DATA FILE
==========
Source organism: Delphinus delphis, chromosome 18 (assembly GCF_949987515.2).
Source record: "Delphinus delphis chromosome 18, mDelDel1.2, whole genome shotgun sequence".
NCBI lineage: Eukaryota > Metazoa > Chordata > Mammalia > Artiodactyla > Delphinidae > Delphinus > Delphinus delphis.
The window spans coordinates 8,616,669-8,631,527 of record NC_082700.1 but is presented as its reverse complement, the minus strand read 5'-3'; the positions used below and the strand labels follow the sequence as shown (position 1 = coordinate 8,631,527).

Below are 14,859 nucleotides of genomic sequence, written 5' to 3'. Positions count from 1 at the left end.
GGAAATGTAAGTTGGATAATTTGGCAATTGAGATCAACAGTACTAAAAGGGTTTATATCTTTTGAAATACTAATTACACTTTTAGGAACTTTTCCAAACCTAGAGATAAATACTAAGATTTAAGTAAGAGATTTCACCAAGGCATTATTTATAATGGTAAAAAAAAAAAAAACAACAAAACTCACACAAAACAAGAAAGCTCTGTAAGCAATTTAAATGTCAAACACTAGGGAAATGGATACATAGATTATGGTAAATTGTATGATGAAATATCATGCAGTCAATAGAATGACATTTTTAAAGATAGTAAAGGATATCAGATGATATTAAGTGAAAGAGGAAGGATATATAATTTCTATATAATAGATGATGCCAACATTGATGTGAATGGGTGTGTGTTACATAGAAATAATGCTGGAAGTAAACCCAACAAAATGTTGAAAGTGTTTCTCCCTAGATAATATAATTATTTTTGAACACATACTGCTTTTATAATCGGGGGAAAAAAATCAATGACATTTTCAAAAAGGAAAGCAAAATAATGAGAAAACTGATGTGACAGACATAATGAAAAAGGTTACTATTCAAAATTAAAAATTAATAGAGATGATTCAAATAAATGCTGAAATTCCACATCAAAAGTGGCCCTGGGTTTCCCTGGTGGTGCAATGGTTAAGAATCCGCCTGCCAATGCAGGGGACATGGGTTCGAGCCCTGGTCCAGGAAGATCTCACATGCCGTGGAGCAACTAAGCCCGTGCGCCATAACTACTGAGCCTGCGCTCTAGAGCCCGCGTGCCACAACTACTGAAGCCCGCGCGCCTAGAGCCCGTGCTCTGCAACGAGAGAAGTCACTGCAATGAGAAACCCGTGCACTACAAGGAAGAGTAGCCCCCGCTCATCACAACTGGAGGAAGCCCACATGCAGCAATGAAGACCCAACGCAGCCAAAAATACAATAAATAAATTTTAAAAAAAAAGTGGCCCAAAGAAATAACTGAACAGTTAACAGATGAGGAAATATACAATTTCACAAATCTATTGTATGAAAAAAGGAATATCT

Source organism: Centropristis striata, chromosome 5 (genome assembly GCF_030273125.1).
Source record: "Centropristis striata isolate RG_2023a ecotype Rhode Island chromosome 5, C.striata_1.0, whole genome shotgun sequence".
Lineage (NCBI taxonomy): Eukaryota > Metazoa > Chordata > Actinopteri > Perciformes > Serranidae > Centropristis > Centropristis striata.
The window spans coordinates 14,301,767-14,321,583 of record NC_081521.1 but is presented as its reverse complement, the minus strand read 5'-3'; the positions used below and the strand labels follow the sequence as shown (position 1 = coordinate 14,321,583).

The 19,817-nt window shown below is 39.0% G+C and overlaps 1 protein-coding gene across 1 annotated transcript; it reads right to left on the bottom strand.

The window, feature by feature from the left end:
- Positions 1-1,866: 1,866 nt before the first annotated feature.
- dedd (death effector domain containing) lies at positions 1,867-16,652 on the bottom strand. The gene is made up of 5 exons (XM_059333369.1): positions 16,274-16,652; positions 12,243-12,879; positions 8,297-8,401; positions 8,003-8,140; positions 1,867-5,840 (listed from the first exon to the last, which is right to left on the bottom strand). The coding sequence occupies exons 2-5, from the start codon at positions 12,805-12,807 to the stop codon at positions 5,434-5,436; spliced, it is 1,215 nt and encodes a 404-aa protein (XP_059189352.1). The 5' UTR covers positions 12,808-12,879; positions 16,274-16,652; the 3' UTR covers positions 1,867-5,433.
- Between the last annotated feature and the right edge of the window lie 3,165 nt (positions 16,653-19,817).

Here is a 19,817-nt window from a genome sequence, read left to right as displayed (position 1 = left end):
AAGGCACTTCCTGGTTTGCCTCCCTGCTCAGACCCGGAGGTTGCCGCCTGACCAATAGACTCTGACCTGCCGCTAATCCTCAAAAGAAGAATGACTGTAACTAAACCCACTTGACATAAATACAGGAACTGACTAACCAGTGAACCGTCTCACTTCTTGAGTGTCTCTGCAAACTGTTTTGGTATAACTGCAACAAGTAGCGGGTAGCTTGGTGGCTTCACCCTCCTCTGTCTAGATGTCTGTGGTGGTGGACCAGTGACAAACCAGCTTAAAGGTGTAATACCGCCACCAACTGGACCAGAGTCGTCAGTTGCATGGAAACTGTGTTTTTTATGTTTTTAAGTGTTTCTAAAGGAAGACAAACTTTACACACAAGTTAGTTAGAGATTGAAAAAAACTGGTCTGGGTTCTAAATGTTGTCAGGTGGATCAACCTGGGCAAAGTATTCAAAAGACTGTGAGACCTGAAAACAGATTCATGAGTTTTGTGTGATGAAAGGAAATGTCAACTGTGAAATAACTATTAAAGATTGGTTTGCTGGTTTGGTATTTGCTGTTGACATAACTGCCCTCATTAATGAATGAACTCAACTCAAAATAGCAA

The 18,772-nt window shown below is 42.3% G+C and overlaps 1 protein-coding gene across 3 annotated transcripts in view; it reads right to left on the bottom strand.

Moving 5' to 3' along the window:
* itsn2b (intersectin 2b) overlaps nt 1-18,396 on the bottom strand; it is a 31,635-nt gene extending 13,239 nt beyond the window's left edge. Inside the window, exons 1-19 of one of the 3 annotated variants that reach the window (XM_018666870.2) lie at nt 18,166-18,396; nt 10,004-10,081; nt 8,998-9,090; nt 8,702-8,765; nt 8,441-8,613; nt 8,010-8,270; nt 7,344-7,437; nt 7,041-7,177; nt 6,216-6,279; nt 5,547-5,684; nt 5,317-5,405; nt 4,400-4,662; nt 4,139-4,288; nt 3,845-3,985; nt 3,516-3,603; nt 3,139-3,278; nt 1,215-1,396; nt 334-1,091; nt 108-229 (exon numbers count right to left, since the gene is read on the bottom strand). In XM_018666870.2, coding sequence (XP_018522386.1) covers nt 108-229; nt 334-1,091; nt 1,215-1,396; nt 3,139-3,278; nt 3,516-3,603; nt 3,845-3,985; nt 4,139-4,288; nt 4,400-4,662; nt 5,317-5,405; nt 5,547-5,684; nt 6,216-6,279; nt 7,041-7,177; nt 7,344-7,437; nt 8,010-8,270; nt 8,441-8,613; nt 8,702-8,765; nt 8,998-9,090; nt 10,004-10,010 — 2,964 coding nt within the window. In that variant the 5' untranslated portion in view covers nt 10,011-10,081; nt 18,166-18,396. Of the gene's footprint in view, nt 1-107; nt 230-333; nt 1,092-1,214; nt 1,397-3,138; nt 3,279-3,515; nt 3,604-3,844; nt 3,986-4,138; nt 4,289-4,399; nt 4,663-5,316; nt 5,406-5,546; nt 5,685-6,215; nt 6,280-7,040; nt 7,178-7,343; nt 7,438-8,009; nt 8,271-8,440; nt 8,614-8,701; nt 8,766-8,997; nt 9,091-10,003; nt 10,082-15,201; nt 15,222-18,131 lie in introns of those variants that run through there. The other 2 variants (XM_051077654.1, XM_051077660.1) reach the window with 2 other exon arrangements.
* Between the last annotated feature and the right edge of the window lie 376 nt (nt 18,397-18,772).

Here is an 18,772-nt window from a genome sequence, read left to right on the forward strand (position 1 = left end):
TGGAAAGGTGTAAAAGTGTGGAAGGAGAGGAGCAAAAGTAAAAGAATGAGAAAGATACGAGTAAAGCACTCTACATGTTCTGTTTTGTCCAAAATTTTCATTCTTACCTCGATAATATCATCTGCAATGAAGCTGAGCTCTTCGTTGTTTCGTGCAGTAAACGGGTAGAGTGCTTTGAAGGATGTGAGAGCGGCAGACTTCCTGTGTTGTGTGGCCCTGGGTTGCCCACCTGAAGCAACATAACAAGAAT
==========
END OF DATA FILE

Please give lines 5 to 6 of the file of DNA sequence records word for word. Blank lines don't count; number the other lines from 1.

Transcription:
Below are 14,859 nucleotides of genomic sequence, written 5' to 3'. Positions count from 1 at the left end.
GGAAATGTAAGTTGGATAATTTGGCAATTGAGATCAACAGTACTAAAAGGGTTTATATCTTTTGAAATACTAATTACACTTTTAGGAACTTTTCCAAACCTAGAGATAAATACTAAGATTTAAGTAAGAGATTTCACCAAGGCATTATTTATAATGGTAAAAAAAAAAAAAACAACAAAACTCACACAAAACAAGAAAGCTCTGTAAGCAATTTAAATGTCAAACACTAGGGAAATGGATACATAGATTATGGTAAATTGTATGATGAAATATCATGCAGTCAATAGAATGACATTTTTAAAGATAGTAAAGGATATCAGATGATATTAAGTGAAAGAGGAAGGATATATAATTTCTATATAATAGATGATGCCAACATTGATGTGAATGGGTGTGTGTTACATAGAAATAATGCTGGAAGTAAACCCAACAAAATGTTGAAAGTGTTTCTCCCTAGATAATATAATTATTTTTGAACACATACTGCTTTTATAATCGGGGGAAAAAAATCAATGACATTTTCAAAAAGGAAAGCAAAATAATGAGAAAACTGATGTGACAGACATAATGAAAAAGGTTACTATTCAAAATTAAAAATTAATAGAGATGATTCAAATAAATGCTGAAATTCCACATCAAAAGTGGCCCTGGGTTTCCCTGGTGGTGCAATGGTTAAGAATCCGCCTGCCAATGCAGGGGACATGGGTTCGAGCCCTGGTCCAGGAAGATCTCACATGCCGTGGAGCAACTAAGCCCGTGCGCCATAACTACTGAGCCTGCGCTCTAGAGCCCGCGTGCCACAACTACTGAAGCCCGCGCGCCTAGAGCCCGTGCTCTGCAACGAGAGAAGTCACTGCAATGAGAAACCCGTGCACTACAAGGAAGAGTAGCCCCCGCTCATCACAACTGGAGGAAGCCCACATGCAGCAATGAAGACCCAACGCAGCCAAAAATACAATAAATAAATTTTAAAAAAAAAGTGGCCCAAAGAAATAACTGAACAGTTAACAGATGAGGAAATATACAATTTCACAAATCTATTGTATGAAAAAAGGAATATCT